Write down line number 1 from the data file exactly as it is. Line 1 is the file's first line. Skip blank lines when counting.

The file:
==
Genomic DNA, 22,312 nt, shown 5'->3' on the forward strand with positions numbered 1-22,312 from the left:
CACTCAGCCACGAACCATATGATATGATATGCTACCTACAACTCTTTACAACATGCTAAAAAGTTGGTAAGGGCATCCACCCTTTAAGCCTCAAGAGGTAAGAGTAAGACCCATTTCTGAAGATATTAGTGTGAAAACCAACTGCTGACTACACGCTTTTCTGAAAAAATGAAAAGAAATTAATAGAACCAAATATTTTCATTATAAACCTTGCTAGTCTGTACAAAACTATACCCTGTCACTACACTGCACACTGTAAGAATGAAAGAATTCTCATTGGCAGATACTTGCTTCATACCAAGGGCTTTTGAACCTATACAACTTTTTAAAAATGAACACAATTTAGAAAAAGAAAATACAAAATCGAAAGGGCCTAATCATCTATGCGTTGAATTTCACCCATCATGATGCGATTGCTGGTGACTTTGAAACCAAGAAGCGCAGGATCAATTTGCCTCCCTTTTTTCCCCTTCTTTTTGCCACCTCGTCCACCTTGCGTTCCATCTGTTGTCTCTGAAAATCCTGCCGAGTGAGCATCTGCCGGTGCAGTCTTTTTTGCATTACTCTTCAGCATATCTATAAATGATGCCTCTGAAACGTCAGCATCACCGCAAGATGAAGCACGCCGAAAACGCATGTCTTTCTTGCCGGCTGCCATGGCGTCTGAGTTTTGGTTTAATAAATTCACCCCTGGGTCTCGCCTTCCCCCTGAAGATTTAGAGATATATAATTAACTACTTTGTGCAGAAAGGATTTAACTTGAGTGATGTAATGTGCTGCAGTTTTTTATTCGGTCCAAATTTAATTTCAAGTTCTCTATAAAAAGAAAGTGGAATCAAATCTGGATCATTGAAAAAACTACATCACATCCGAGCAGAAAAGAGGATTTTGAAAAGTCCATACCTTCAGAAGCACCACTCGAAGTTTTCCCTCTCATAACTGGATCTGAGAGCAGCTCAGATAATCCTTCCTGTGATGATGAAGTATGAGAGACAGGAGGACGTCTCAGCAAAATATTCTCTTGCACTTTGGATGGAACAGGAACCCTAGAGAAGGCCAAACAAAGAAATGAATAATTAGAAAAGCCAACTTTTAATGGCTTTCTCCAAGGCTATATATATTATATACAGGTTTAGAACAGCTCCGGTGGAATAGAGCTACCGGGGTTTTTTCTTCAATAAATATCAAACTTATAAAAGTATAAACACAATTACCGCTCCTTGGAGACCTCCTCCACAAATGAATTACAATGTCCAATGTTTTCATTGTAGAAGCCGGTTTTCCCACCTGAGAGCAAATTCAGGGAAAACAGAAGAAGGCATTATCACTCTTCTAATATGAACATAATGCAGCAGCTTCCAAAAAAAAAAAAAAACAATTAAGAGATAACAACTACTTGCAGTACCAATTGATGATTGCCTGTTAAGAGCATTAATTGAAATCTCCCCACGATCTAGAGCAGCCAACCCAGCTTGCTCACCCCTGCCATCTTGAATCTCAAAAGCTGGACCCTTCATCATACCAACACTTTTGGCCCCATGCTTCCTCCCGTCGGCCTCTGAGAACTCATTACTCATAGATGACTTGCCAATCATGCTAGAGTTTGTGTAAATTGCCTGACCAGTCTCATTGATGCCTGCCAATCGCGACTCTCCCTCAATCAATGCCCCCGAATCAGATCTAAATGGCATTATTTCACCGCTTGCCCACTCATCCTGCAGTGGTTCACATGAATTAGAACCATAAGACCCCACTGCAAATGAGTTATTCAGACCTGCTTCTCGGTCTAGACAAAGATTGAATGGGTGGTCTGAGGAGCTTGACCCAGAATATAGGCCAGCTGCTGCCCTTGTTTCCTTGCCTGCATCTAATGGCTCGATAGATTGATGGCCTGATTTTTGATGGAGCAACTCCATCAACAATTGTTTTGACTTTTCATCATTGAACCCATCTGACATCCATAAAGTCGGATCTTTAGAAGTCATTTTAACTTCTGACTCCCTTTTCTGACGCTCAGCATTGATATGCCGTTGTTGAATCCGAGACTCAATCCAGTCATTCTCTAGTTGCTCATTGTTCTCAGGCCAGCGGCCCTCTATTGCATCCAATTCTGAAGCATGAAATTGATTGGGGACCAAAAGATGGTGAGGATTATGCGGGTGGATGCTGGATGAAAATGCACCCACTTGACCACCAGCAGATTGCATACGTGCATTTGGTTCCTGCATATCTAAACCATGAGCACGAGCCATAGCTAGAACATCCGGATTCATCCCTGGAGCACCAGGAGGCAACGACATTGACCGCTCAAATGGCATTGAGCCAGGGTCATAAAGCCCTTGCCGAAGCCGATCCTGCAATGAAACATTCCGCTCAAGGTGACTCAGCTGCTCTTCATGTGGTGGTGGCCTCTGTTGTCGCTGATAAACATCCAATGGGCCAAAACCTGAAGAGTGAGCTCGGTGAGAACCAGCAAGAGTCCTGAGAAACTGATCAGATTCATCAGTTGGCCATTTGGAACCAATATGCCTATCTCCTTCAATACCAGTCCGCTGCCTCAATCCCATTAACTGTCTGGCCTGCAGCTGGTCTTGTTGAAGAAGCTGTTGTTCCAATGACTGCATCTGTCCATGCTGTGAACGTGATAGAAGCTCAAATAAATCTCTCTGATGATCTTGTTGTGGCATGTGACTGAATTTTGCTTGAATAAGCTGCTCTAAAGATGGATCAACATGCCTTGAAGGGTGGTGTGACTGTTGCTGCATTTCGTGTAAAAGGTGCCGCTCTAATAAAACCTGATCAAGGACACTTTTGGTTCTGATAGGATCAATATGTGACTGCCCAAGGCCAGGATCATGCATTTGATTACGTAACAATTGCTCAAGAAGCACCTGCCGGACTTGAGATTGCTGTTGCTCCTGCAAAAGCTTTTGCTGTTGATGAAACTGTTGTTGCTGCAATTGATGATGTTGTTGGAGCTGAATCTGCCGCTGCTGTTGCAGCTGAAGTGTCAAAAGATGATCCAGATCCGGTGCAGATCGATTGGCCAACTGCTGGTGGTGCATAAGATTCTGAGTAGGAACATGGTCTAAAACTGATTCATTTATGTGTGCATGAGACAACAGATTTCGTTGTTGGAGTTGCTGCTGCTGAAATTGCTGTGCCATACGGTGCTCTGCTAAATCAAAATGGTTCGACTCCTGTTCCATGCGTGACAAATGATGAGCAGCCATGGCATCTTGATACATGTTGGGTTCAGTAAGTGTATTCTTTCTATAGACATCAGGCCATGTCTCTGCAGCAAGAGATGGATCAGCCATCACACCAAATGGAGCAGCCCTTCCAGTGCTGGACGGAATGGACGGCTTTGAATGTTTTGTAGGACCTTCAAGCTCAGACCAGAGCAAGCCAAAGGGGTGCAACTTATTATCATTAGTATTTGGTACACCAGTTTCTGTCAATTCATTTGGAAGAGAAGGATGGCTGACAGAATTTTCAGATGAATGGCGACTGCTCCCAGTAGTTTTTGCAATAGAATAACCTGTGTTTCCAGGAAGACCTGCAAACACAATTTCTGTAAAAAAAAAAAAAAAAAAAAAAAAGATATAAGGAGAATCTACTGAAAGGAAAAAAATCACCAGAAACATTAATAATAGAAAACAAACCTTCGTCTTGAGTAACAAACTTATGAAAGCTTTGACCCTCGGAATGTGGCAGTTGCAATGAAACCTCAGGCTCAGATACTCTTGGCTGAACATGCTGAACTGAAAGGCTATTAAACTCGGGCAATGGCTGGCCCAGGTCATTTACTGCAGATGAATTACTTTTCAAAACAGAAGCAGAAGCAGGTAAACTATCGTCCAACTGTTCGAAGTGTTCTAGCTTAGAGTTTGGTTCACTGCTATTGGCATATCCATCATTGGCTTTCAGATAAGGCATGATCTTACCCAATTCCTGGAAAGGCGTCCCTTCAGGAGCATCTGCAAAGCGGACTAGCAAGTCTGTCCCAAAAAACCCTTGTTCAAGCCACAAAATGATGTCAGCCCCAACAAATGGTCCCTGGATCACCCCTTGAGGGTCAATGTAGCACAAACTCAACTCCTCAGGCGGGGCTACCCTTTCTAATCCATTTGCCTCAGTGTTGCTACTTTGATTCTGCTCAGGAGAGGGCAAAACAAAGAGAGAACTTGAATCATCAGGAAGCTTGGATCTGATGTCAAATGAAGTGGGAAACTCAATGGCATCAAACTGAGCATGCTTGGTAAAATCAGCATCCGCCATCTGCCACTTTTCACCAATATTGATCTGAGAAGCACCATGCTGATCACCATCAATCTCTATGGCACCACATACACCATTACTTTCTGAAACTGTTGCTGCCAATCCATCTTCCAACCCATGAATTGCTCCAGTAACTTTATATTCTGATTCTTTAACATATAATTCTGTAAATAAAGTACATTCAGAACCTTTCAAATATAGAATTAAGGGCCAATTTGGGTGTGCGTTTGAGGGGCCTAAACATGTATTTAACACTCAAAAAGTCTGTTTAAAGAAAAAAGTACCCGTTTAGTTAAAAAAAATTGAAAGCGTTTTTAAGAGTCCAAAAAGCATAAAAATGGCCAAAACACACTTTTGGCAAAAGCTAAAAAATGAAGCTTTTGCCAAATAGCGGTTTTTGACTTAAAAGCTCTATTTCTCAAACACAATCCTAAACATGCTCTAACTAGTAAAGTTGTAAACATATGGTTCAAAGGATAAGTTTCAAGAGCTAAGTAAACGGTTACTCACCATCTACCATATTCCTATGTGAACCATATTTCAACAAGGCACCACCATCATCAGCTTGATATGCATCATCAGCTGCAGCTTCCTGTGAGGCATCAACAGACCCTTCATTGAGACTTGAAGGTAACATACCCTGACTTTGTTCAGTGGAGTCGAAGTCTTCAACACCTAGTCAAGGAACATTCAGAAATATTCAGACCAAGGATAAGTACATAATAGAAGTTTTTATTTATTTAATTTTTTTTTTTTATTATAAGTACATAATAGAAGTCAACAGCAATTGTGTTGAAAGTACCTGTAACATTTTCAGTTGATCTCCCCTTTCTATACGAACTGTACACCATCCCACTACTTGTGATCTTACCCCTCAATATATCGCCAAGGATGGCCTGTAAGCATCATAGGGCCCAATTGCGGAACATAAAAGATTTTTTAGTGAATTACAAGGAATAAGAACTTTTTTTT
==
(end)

Genomic DNA, 22,312 nt, shown 5'->3' on the forward strand with positions numbered 1-22,312 from the left: